Jeanette Vizguerra, 39, is a mother of four, a taxpayer and a businesswoman. She is also one of millions who live in the U.S. without documents. After living in Colorado for 14 years, she’s facing the possibility of deportation.
“No one can understand what it possibly feels like to be in this situation,” Vizguerra said. “I’d like to go on contributing to this country and community.”
Vizguerra is one of tens of thousands of immigrants facing deportation after traffic stops and other minor encounters with law enforcement.
After hearing protests over the fact that half the 400,000 people deported each year have no criminal record, the Obama Administration recently announced pending deportations would be reviewed to concentrate the federal government’s resources on the most dangerous criminals. The administration said it would allow other immigrants, including with family and community ties, to remain in the U.S. and work legally.
It’s too soon to tell if the new policy will help Vizguerra, according to her lawyer, Bryony Heise. Since the announcement, prosecutors in Denver have closed a handful of deportation cases – but it’s not clear if they are setting a new pattern, Heise said.
Vizguerra’s tale begins in Mexico, where she faced a kidnapping attempt. Her husband Salvador worked as a Mexico City bus driver and was held up at gunpoint three times on the job. The couple determined it was too dangerous to continue living there, and decided to make their way to the U.S. to work and raise a family.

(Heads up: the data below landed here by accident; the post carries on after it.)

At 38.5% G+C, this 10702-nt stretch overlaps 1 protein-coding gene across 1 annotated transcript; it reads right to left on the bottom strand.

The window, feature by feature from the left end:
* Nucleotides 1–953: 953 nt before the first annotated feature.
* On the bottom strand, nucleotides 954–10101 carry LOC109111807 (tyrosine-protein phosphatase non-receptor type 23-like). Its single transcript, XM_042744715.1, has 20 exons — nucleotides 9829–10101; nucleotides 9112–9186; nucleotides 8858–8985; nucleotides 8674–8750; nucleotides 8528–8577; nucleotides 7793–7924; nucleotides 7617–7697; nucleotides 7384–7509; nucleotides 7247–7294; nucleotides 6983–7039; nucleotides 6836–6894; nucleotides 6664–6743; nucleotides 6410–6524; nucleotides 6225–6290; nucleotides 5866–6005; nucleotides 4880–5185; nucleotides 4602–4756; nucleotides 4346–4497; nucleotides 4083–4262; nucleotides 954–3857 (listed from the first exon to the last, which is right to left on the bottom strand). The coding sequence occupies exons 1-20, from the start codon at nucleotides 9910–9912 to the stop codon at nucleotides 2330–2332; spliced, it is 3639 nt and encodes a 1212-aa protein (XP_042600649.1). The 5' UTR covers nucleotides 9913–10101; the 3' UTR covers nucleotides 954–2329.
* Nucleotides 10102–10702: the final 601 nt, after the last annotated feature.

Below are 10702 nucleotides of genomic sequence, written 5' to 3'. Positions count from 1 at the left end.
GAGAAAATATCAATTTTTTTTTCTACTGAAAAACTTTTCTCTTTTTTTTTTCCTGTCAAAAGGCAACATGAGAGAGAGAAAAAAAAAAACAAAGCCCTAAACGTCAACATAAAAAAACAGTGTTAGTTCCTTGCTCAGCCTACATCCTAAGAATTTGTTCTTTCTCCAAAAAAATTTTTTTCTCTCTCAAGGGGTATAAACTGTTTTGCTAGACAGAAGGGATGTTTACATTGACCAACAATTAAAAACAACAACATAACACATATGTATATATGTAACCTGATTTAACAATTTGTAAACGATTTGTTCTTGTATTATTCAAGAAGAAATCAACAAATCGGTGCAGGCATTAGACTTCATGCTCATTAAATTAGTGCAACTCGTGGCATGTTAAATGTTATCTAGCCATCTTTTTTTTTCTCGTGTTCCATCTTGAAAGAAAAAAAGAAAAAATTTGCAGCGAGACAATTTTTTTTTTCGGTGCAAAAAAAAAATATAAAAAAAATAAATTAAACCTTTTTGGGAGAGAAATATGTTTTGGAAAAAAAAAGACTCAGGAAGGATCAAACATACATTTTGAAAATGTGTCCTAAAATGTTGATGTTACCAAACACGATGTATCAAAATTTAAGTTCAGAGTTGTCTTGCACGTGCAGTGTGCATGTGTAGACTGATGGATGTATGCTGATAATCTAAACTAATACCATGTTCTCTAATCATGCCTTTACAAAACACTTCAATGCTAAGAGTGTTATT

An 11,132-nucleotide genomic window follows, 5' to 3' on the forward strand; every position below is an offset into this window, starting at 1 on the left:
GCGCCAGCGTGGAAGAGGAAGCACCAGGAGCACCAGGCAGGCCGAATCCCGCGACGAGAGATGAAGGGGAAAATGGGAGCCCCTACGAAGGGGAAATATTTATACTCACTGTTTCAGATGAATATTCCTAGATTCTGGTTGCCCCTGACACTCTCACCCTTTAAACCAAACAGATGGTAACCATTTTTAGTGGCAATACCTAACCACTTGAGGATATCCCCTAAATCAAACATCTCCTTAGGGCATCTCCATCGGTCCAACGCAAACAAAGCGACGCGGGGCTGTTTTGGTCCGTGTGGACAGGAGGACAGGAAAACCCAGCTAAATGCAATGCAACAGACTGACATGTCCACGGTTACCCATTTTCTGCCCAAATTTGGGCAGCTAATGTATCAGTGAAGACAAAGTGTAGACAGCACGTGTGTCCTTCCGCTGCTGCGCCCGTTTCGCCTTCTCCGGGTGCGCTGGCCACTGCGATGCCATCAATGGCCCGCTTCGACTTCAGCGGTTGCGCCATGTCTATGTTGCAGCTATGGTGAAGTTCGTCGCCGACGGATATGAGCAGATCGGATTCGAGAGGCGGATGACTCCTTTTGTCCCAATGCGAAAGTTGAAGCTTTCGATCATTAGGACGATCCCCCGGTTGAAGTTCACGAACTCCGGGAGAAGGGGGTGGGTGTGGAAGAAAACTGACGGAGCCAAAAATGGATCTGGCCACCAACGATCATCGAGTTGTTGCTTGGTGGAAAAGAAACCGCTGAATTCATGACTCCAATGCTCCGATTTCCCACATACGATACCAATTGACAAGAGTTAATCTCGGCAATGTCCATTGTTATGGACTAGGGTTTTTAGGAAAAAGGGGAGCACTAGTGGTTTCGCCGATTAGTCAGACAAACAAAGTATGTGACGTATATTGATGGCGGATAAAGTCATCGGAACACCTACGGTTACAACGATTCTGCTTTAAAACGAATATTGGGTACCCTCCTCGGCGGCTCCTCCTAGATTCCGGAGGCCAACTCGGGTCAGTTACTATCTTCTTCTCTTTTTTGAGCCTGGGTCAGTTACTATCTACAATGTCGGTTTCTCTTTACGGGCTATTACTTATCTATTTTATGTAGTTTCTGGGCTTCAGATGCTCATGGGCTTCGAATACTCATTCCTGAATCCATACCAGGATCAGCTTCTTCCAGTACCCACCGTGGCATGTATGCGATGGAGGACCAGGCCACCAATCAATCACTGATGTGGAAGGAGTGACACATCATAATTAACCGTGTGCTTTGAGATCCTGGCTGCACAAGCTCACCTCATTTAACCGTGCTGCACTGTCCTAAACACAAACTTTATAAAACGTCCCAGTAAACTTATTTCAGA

Too desperate to wait years in the hope of getting permission to immigrate legally, the journey to Colorado began on Christmas Day in 1997.
Vizguerra has since has built a new life in Colorado. Her oldest child, born in Mexico, is now 21, lives in Aurora and has obtained legal status. Her three other young children – 7, 5 and a baby 8 months old – are natural-born American citizens.
She owns a moving and cleaning company in the Denver Metro Area, and pays employees and taxes. Her husband makes wholesale deliveries.
Now they are worrying whether Vizguerra will be forced to leave and return to the world she escaped nearly 15 years ago. That would leave her three small children with their father, who has been treated for cancer and works long hours to feed the family. She won’t take the children back to the dangers of living in Mexico.
Last year, 71 percent of the 390,000 deportees were from Mexico, according to Immigration and Customs Enforcement spokesperson Carl Rusnock. Although ICE says it concentrates on deporting the most dangerous criminals, 197,000 had had no criminal record. (Being in the U.S. without permission is a civil offense, not a crime.)
From the Colorado-Wyoming region, ICE deported 6,617 people last year. Of those, 2,170 did not have criminal records.
Vizguerra’s court journey began in February 2009. At about 10 p.m., she was driving home from work when she was pulled over by an Arapahoe County sheriff’s deputy for driving with expired plates on Parker Road in Aurora.
According to the police report detailing the incident, Vizguerra provided the arresting deputy with her Mexican Consular ID. The deputy, she says, asked her if she was in the country legally or illegally. The report indicates she told the officer she was “illegal.” In addition to her expired registration, she had no driver’s license or proof of insurance.
The deputy arrested Vizguerra, under what Arapahoe County Sheriff Grayson Robinson says his department’s policy of detaining any driver without registration, insurance and a license.